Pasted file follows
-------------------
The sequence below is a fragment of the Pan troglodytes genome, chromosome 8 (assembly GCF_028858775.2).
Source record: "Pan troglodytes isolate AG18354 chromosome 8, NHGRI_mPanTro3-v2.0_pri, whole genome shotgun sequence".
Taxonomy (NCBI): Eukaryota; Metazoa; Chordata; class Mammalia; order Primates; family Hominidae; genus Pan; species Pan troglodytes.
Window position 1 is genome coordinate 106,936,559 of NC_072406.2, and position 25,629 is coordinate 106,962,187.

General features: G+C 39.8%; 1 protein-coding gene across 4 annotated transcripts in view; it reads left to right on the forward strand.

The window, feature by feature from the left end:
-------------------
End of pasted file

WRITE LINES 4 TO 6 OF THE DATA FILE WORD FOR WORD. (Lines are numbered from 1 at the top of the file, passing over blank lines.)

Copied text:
Window position 1 is genome coordinate 106,936,559 of NC_072406.2, and position 25,629 is coordinate 106,962,187.

General features: G+C 39.8%; 1 protein-coding gene across 4 annotated transcripts in view; it reads left to right on the forward strand.

The window, feature by feature from the left end: